"A person who has engaged in hostilities or who has purposefully and materially supported hostilities against the United States or its co-belligerents who is not a lawful enemy combatant (including a person who is part of the Taliban, al Qaeda, or associated forces).The Dodd bill amends the definition as:
"An individual engaged in hostilities as part of an armed conflict against the United States who is not a lawful enemy combatant.''Essentially, this narrows the definition to someone who would traditionally be considered an armed enemy and removes the broad discretion that would allow the government to arbitrarily define any U.S. citizen who they believe "purposefully and materially supported hostilities" against us (or our allies) as the enemy. Says Senator Dodd: "The Administration's approach allows the president to remove anyone he so chooses from America's standard jurisprudence and designate him or her as an 'unlawful enemy combatant.' My legislation allows the designation of 'unlawful enemy combatants' only for those individuals engaged in armed conflict against the United States. This provision seeks to curtail potential abuse of the enemy combatant designation so that holding individuals in detention indefinitely without a trial will prove to be the exception rather than the norm." Prohibiting Use of Information Gained by Torture as Evidence Dodd's legislation acknowledges that torture has been proven ineffective in extracting intelligence information and points out that America's standard for treatment of prisoners will be the bare minimum used by others against our own troops. "My bill further promotes humane treatment of military personnel by prohibiting the use of evidence gained by coercion in a trial," said Dodd last week. "Such a provision is critically important for two reasons. First, the use of torture has been proven ineffective in interrogations when a detainee simply says what he believes an interrogator wants to hear in order to stop the torture. Second it deprives foreign militaries the ability to cite US actions to justify their own misconduct toward future American POWs." As it was passed, the MCA says the following regarding torture:
A statement obtained before December 30, 2005 (the date of the enactment of the Defense Treatment Act of 2005) in which the degree of coercion is disputed may be admitted only if the military judge finds that-- - the totality of the circumstances renders the statement reliable and possessing sufficient probative value; and - the interests of justice would best be served by admission of the statement into evidence. The interrogation methods used to obtain the statement do not amount to cruel, inhuman, or degrading treatment prohibited by section 1003 of the Detainee Treatment Act of 2005.What this means: The ends justifies the means and we can torture anyone the White House says might be a terrorist or a terrorist sympathizer. Dodd's legislation strikes these sections entirely and replaces them with this:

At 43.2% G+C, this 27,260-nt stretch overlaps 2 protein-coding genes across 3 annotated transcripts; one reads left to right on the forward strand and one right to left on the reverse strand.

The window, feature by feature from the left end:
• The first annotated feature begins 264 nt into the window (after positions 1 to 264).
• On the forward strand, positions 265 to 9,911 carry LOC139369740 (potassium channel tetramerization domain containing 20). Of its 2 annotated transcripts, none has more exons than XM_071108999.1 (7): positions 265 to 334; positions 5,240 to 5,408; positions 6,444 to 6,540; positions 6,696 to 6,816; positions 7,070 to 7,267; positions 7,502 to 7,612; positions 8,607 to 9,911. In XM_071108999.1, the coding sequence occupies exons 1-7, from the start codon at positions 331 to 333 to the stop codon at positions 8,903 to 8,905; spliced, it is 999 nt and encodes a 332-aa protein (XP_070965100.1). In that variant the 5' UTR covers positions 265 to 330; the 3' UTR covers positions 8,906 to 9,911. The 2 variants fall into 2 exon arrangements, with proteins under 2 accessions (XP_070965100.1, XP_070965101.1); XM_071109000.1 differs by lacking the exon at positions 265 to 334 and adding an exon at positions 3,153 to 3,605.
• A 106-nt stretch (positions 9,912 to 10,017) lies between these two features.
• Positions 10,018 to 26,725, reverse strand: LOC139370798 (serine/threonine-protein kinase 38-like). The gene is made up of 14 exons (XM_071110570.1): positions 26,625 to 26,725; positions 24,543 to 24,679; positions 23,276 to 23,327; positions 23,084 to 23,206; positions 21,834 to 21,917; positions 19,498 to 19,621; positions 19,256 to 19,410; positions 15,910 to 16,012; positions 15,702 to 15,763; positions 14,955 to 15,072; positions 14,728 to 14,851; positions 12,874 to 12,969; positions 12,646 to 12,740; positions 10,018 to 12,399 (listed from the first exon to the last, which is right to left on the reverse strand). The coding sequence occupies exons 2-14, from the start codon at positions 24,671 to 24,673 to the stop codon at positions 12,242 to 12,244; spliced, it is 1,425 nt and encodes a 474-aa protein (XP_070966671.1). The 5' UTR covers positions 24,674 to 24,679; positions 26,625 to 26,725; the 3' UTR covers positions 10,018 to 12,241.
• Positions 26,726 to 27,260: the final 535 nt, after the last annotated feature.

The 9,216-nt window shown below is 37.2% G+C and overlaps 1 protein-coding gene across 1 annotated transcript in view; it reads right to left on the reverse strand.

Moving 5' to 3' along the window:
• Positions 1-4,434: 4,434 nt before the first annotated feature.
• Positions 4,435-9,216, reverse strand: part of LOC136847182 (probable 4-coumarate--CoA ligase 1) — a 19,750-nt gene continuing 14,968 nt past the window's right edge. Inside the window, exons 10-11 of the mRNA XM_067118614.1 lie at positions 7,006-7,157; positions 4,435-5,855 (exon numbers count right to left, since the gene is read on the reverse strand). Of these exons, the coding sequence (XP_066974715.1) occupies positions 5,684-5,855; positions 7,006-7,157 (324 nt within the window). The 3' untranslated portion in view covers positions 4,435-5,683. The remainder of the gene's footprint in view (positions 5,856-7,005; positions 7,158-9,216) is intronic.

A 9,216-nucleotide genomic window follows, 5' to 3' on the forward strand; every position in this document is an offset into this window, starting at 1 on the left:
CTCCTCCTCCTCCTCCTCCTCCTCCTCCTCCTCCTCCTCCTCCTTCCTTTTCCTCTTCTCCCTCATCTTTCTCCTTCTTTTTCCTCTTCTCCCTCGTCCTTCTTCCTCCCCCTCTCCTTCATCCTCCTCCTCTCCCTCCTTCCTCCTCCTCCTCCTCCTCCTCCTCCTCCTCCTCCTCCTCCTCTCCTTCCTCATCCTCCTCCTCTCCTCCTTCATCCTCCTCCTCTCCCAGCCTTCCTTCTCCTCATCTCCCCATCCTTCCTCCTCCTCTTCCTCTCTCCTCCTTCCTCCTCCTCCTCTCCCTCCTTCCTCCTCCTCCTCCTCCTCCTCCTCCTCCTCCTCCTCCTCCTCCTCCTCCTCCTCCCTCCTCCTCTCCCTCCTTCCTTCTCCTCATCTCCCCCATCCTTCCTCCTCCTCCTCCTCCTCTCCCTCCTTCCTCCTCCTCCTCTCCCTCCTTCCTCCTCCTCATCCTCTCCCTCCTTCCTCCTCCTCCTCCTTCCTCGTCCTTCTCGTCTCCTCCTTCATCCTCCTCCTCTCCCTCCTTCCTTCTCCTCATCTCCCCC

A statement obtained by use of coercion shall not be admissible in a military commission under this chapter, except against a person accused of coercion as evidence that the statement was made.What this means: We're the United States of America and we don't torture people. Empowering Military Judges to Exclude Unreliable Hearsay Evidence The Republican torture bill basically puts the burden of proof on the defense, not the prosecution which, prior to the Bush administration, was not the way our justice system worked. The MCA says:
Hearsay evidence not otherwise admissible under the rules of evidence applicable in trial by general courts-martial shall not be admitted in a trial by military commission if the party opposing the admission of the evidence demonstrates that the evidence is unreliable or lacking in probative value."So, when it comes to hearsay -- which is information not based on direct knowledge of the truth -- you're essentially guilty until proven innocent under the existing law. The Dodd bill replaces the last (italicized) part of that section with the following: "...if the military judge determines, upon motion by counsel, that the evidence is unreliable or lacking in probative value.'' In other words, the judge can toss hearsay evidence if it's questionable or utter nonsense -- the defense doesn't need to prove it's nonsense. Authorizing the U.S. Court of Appeals for the Armed Forces to Review Decisions by Military Commissions The MCA provides for appeal not from traditional courts of appeals, but by a special Military Commissions Review Board, that would undoubtedly just rubber-stamp the military tribunals' verdicts. The Dodd bill kills that entire section of the MCA and instead says that cases will be reviewed by the "Court of Appeals for the Armed Forces." Limiting the Authority of the President to Interpret the Geneva Conventions and Mandating Congressional and Judicial Oversight If there's been one president in my lifetime that I don't want interpreting the college football rankings, much less something serious, it's George W. Bush and one of the scariest parts of the MCA is the power it gives Bush in deciding for himself what the Geneva Conventions mean. According to the MCA: